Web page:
Listening time: 5 minutes.

A long and touching quote from a story by Italo Calvino, concerning a laboratory rabbit who escapes, albeit not necessarily by its own choice.

Its newfound freedom, unsought but tentatively explored, is overshadowed by the hungry interest of surrounding humans to lure it to their kitchens.  Then, in a surprising twist to the tale, the rabbit, used to being trapped and hurt by people, suddenly finds their windows slamming shut to keep it out.  The cause of this about turn?  The authorities warning people that the lab-rabbit was deliberately infected with a dangerous illness and they shouldn’t touch it, let alone eat it.

The full text of the quote can be seen below and the podcast can also be heard on Spotify, here.

This account, attempting to take the perspective of an animal, reminds me of a quotation by Vasily Grossman, concerning a mule and a mare.

Source: Italo Calvino, Marcovaldo, trans. by William Weaver (London: Picador, 1985), pp. 57-58

Photo credit: Janan Lagerwall at unsplash

WritingRedux Podcast

Quotation - Calvino - Marcovaldo

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When it was alone, the rabbit began moving. It ventured a few steps, looked around, changed direction, turned, then, in little hops and skips, it started over the roofs.  It was an animal born prisoner: its yearning for liberty did not have broad horizons.  The greatest gift it had known in life was the ability to have a few moments free of fear.  Now, now it could move, with nothing around to frighten it, perhaps for the first time in its life.  … And so it went onto the roofs; and the cats that saw it hopping didn’t understand what it was and they drew back, in awe.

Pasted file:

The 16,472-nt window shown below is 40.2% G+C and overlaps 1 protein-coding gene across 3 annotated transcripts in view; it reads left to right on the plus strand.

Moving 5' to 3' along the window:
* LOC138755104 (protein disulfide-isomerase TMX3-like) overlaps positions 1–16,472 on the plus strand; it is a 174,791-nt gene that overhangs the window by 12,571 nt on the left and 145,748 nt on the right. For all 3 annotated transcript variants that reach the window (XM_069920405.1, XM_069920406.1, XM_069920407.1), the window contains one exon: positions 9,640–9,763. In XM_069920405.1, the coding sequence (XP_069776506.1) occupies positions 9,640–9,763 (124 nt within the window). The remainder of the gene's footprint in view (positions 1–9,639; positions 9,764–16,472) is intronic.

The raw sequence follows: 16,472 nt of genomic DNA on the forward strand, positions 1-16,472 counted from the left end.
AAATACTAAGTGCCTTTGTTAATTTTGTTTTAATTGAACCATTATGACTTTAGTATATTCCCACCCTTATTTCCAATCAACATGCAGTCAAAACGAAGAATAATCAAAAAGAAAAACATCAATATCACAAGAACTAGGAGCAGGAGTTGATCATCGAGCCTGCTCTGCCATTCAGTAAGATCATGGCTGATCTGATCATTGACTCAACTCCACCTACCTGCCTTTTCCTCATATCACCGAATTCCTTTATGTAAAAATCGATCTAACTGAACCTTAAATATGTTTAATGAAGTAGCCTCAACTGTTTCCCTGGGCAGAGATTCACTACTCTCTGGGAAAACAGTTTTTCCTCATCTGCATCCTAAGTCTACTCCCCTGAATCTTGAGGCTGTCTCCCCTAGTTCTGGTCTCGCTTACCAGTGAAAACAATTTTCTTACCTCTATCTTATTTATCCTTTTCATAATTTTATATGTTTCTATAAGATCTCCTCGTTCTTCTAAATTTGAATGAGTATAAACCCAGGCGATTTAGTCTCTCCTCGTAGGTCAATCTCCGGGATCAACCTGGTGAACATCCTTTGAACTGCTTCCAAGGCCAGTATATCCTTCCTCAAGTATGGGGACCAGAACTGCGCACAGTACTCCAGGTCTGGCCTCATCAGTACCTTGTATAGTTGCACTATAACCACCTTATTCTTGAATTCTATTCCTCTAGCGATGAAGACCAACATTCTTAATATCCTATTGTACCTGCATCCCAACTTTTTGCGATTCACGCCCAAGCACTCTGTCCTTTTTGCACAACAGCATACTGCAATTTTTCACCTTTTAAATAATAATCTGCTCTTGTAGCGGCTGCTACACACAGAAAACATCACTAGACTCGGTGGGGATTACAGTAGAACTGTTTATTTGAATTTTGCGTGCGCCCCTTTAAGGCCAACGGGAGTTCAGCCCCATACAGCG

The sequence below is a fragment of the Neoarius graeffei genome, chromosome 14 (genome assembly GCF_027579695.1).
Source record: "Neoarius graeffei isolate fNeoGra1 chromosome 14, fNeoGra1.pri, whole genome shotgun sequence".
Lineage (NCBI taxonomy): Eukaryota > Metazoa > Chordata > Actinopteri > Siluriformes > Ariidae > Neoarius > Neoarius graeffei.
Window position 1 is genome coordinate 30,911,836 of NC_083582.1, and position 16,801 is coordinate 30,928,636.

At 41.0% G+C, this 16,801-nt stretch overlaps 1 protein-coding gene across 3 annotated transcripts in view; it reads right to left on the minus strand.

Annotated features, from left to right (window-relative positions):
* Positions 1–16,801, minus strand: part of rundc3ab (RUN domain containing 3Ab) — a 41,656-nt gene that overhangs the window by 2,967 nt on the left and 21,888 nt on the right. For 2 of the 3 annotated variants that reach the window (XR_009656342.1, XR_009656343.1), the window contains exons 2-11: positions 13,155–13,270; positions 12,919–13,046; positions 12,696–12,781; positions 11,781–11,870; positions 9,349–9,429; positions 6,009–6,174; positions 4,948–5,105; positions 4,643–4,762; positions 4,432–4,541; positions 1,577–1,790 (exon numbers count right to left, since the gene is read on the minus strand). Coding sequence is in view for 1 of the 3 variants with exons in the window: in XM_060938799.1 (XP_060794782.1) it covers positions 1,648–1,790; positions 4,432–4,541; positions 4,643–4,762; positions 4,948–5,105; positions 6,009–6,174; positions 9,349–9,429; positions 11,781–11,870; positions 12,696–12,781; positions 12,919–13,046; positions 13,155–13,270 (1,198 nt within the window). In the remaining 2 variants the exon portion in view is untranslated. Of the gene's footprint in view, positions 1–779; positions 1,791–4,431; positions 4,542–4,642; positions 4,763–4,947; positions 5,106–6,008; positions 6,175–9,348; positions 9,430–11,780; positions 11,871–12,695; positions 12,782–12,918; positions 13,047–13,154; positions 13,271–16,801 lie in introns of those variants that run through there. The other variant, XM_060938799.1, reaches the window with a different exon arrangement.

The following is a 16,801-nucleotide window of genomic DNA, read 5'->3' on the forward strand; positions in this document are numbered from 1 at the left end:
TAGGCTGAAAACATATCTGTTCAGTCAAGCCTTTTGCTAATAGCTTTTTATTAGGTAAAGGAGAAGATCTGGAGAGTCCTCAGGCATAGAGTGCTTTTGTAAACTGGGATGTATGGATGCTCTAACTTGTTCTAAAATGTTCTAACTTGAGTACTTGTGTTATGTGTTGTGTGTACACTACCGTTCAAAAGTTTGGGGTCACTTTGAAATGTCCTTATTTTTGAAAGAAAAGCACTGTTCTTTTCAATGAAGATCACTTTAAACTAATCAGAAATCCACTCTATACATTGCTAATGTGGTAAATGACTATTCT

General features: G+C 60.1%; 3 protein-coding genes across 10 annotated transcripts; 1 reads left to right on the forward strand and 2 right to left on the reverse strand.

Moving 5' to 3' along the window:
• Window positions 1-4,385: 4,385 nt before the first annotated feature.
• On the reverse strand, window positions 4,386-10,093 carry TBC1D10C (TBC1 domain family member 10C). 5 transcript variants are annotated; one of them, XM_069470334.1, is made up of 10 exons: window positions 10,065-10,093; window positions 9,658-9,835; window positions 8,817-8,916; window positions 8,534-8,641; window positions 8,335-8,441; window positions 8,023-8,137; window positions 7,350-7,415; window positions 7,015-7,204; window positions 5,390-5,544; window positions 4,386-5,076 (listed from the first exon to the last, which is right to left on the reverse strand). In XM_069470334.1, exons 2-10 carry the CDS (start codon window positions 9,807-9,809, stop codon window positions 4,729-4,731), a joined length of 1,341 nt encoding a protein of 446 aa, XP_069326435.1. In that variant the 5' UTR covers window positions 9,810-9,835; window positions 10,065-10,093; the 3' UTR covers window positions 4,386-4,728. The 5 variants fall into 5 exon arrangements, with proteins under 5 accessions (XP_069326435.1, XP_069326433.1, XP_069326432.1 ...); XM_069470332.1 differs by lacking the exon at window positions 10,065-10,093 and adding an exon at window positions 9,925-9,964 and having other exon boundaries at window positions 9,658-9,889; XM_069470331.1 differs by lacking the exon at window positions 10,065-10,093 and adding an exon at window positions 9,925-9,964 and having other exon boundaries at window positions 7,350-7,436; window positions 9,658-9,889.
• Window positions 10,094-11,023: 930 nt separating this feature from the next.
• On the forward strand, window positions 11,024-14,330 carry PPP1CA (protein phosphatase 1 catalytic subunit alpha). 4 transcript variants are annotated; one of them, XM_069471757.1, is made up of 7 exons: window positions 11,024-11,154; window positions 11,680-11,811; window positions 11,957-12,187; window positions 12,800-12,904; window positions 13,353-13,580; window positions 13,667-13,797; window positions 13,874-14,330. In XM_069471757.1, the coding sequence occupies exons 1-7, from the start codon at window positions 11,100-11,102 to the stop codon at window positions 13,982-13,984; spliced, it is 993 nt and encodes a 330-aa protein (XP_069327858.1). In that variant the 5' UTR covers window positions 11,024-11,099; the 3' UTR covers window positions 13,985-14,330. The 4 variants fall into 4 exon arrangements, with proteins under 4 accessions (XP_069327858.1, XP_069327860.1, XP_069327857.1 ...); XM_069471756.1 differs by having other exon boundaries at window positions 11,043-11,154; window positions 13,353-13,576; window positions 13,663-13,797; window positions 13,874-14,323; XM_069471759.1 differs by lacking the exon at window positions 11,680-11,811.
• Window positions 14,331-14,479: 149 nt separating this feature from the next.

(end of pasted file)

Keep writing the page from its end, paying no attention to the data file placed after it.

Meanwhile, from skylights, from dormer windows, from flat decks, the rabbit’s itinerary had not gone unremarked.  Some people began to display basins of salad on their sills, peeking then from behind the curtains, others threw a pear core on the rooftiles and spread a string lasso around it, someone else arranged a row of bits of carrot along the parapet, leading to his own window.  And a rallying-cry ran through all the families living in the garrets.  “Stewed rabbit today” – or “fricasseed rabbit” – or “roast rabbit”. 

The animal had noticed these lures, these silent offers of food. And though it was hungry, it didn’t trust them.  It knew that every time humans tried to attract it with offers of food, something obscure and painful happened: either they stuck a syringe into its flesh, or a scalpel, or they forced it into a buttoned up jacket, or they dragged it along with a ribbon around its neck … And the memory of these misfortunes merged with the pain it felt inside, with the slow change of organs that it sensed, with the prescience of death.  And hunger.  But as if it knew that, of all these discomforts, only hunger could be allayed, and recognized that these treacherous human beings could provide, in addition to cruel sufferings, a sense – which it also needed – of protection, of domestic warmth, it decided to surrender, to play the humans’ game: then whatever had to happen, would happen.  So, it began to eat the bits of carrot, following the trail that, as the rabbit well knew, would make it prisoner and martyr again, but savoring once more, and perhaps for the last time, the good earthy flavor of vegetables.  Now it was approaching the garret window, now a hand would stretch out to catch it: instead, all of a sudden, the window slammed and closed it out.  This was an event alien to its experience: a trap that refused to snap shut…


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